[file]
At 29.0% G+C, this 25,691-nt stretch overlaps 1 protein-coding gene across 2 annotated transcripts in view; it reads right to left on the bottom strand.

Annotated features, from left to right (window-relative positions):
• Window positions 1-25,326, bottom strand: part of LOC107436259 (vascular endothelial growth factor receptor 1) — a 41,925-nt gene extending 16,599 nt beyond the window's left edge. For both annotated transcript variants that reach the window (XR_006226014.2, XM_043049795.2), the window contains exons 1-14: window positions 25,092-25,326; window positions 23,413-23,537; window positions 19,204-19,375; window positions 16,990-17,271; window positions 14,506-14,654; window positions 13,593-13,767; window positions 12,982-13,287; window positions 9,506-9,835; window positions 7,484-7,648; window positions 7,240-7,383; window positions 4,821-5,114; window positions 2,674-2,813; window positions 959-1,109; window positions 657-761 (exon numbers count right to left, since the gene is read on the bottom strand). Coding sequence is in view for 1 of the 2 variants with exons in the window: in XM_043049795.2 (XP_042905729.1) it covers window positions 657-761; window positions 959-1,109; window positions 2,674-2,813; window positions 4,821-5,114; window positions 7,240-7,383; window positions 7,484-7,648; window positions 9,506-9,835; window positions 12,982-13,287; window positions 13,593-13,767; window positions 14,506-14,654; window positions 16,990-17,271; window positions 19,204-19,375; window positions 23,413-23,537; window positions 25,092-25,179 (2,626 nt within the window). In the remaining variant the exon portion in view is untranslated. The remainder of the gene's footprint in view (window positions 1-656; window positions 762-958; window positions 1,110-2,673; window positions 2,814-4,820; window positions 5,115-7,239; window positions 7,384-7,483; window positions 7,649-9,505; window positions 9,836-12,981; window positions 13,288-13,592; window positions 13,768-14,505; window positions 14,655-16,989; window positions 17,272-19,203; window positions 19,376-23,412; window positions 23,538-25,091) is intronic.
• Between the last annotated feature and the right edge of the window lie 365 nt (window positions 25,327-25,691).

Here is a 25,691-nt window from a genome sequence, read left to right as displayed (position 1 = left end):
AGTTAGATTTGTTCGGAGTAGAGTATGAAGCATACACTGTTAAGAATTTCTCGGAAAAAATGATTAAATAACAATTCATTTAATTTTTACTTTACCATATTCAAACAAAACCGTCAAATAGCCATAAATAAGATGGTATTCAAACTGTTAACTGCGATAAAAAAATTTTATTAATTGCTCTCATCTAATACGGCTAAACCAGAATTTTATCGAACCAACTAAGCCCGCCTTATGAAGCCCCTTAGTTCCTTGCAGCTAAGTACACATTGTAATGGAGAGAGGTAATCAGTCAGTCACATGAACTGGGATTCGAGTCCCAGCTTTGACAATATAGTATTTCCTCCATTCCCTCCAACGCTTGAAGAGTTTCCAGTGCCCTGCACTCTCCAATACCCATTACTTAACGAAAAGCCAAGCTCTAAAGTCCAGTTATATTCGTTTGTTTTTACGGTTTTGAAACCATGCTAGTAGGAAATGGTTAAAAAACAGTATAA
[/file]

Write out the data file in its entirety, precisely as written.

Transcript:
At 29.0% G+C, this 25,691-nt stretch overlaps 1 protein-coding gene across 2 annotated transcripts in view; it reads right to left on the bottom strand.

Annotated features, from left to right (window-relative positions):
• Window positions 1-25,326, bottom strand: part of LOC107436259 (vascular endothelial growth factor receptor 1) — a 41,925-nt gene extending 16,599 nt beyond the window's left edge. For both annotated transcript variants that reach the window (XR_006226014.2, XM_043049795.2), the window contains exons 1-14: window positions 25,092-25,326; window positions 23,413-23,537; window positions 19,204-19,375; window positions 16,990-17,271; window positions 14,506-14,654; window positions 13,593-13,767; window positions 12,982-13,287; window positions 9,506-9,835; window positions 7,484-7,648; window positions 7,240-7,383; window positions 4,821-5,114; window positions 2,674-2,813; window positions 959-1,109; window positions 657-761 (exon numbers count right to left, since the gene is read on the bottom strand). Coding sequence is in view for 1 of the 2 variants with exons in the window: in XM_043049795.2 (XP_042905729.1) it covers window positions 657-761; window positions 959-1,109; window positions 2,674-2,813; window positions 4,821-5,114; window positions 7,240-7,383; window positions 7,484-7,648; window positions 9,506-9,835; window positions 12,982-13,287; window positions 13,593-13,767; window positions 14,506-14,654; window positions 16,990-17,271; window positions 19,204-19,375; window positions 23,413-23,537; window positions 25,092-25,179 (2,626 nt within the window). In the remaining variant the exon portion in view is untranslated. The remainder of the gene's footprint in view (window positions 1-656; window positions 762-958; window positions 1,110-2,673; window positions 2,814-4,820; window positions 5,115-7,239; window positions 7,384-7,483; window positions 7,649-9,505; window positions 9,836-12,981; window positions 13,288-13,592; window positions 13,768-14,505; window positions 14,655-16,989; window positions 17,272-19,203; window positions 19,376-23,412; window positions 23,538-25,091) is intronic.
• Between the last annotated feature and the right edge of the window lie 365 nt (window positions 25,327-25,691).

Here is a 25,691-nt window from a genome sequence, read left to right as displayed (position 1 = left end):
AGTTAGATTTGTTCGGAGTAGAGTATGAAGCATACACTGTTAAGAATTTCTCGGAAAAAATGATTAAATAACAATTCATTTAATTTTTACTTTACCATATTCAAACAAAACCGTCAAATAGCCATAAATAAGATGGTATTCAAACTGTTAACTGCGATAAAAAAATTTTATTAATTGCTCTCATCTAATACGGCTAAACCAGAATTTTATCGAACCAACTAAGCCCGCCTTATGAAGCCCCTTAGTTCCTTGCAGCTAAGTACACATTGTAATGGAGAGAGGTAATCAGTCAGTCACATGAACTGGGATTCGAGTCCCAGCTTTGACAATATAGTATTTCCTCCATTCCCTCCAACGCTTGAAGAGTTTCCAGTGCCCTGCACTCTCCAATACCCATTACTTAACGAAAAGCCAAGCTCTAAAGTCCAGTTATATTCGTTTGTTTTTACGGTTTTGAAACCATGCTAGTAGGAAATGGTTAAAAAACAGTATAA